Google Hacking involves an attacker submitting queries to Google’s search engine with the intention of finding sensitive information residing on Web pages that have been indexed by Google, or finding sensitive information with respect to vulnerabilities in applications indexed by Google. Google Hacking is by no means confined to searching through the Google search engine but can be applied to any of the major search engines.
As search engines crawl their way through web applications with the intent of indexing their content they stumble upon sensitive information. The more robust and sophisticated these crawlers become the more coverage they get of a server exposed to the web. Thus any information, accidentally accessible through a web server or a web application will quickly be picked up by a search engine. Sensitive information may be on the personal level such as security numbers and credit card numbers and passwords, but it also encompasses technical and corporate sensitive information such as client files, the company’s human resources files, or secret formulas put accidentally on a server. Additionally the search engine picks up information that may expose application vulnerabilities such as error messages contained in the server’s reply to the search engine’s request, directory listings and so on. All this sensitive information is available for anyone to see through the appropriate search terms.
Although the coined term highlights the giant search engine Google, we consider the domain of this attack to include all available search engines, including Yahoo!, Ask.com, LiveSearch and others.
Real-life examples of data leaking onto the Web and found by Google include SUNY Stony Brook where the personal information of 90,000 people was jeopardized when the information was mistakenly put on the Web, Jax Federal Credit Union where information was picked up by Google from a Web site belonging to JFCU print service provider, and the compromise of the personal details of several thousands residents by the Newcastle-upon-Tyne city council.
Different resources exist which provide effective terms to use for Google Hacking. Probably the most renowned source is Johnny’s I Hack Stuff Google Hacking Database which contains a comprehensive list of terms used to search the Web for files containing authentication credentials, error codes and vulnerable files and servers and even Web server detection.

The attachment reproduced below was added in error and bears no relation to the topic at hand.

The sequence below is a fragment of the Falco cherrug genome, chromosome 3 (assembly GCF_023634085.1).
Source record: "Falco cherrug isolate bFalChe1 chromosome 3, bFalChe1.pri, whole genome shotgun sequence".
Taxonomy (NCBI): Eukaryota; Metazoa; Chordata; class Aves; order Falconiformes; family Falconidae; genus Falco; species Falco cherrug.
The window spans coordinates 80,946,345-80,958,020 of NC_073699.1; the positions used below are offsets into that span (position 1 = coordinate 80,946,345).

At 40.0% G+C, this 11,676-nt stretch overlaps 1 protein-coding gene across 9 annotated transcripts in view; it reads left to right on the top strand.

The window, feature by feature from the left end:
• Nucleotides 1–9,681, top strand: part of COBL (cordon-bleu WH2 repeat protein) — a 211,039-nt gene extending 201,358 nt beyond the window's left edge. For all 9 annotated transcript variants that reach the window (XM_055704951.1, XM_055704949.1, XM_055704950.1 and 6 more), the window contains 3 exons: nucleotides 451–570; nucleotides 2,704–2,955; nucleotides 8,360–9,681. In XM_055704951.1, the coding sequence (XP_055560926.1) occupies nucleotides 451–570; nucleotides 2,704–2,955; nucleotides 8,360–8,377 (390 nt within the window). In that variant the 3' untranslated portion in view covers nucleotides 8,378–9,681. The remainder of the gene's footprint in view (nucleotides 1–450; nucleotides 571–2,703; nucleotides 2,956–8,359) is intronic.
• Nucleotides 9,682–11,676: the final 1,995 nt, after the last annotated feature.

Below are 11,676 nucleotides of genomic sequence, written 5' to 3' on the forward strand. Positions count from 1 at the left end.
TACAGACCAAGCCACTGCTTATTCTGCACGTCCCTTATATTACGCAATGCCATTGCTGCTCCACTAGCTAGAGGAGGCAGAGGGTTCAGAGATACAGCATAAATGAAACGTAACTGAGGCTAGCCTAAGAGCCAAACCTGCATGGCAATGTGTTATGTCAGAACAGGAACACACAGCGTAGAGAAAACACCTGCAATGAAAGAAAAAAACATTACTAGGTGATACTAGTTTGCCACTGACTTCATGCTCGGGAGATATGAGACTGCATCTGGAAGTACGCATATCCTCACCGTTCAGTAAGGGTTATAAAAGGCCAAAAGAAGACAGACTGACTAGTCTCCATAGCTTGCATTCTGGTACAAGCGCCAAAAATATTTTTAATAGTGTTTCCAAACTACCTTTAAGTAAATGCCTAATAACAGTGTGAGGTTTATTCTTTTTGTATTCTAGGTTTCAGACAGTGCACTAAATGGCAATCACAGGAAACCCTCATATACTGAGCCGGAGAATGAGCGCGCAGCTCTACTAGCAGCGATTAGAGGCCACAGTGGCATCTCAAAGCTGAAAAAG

Furthermore, Google Hacking may also be used as a tool for fast proliferation of malicious code. The famous SantyWorm defaced Web sites by exploiting a certain PHP vulnerability. The SantyWorm spread to vulnerable machines by searching Google for such machines and infecting them.
Search Engine Hacking Prevention:
Unfortunately, once sensitive information is available on the Web, and thus available via a search engine, a professional information-digger will most probably get his or her hands on it. However, there are a few measures one can easily apply to prevent search engine related incidents. Prevention includes making sure that a search engine does not index sensitive information. An effective Web Application Firewall should have such a configurable feature – with the ability to correlate search engines’ user-agent or a range of search engines’ IP addresses with patterns on requests and replies that hint of sensitive information, such as non-public folder names like “/etc” and patterns that look like credit card numbers, and then blocking replies if there is a chance of leakage. Pattern lists may also be found at Johnny’s I Hack Stuff resources.
Detection of sensitive data appearing in a web search includes periodically checking Google to see whether information has leaked. Available tools with just that task in mind may be found on the Internet, such as GooScan and the Goolag Scanner.
- Access of Internal Components
- Administrative Interface Access
- Advanced Persistent Threats (APT)
- Brute Force
- Buffer Overflow
- Business Logic Attacks
- Clickjacking (UI Redressing)
- Cookie Poisoning
- Cross-Site Request Forgery
- Cross-Site Scripting
- Denial of Service (DoS)
- Directory Traversal
- Distributed Denial of Service (DDoS)
- File/Parameter Enumeration
- Forceful Browsing
- Google Hacking
- HTTP Parameter Pollution
- HTTP Verb Tampering
- LAND Attacks
- Malicious Encodings
- Parameter Tampering
- Remote File Inclusion (RFI)
- Search Engine Poisoning (SEP)
- Session Hijacking
- Site Scanning/Probing
- Source Code Disclosure
- SQL Injection
- Stealth Commanding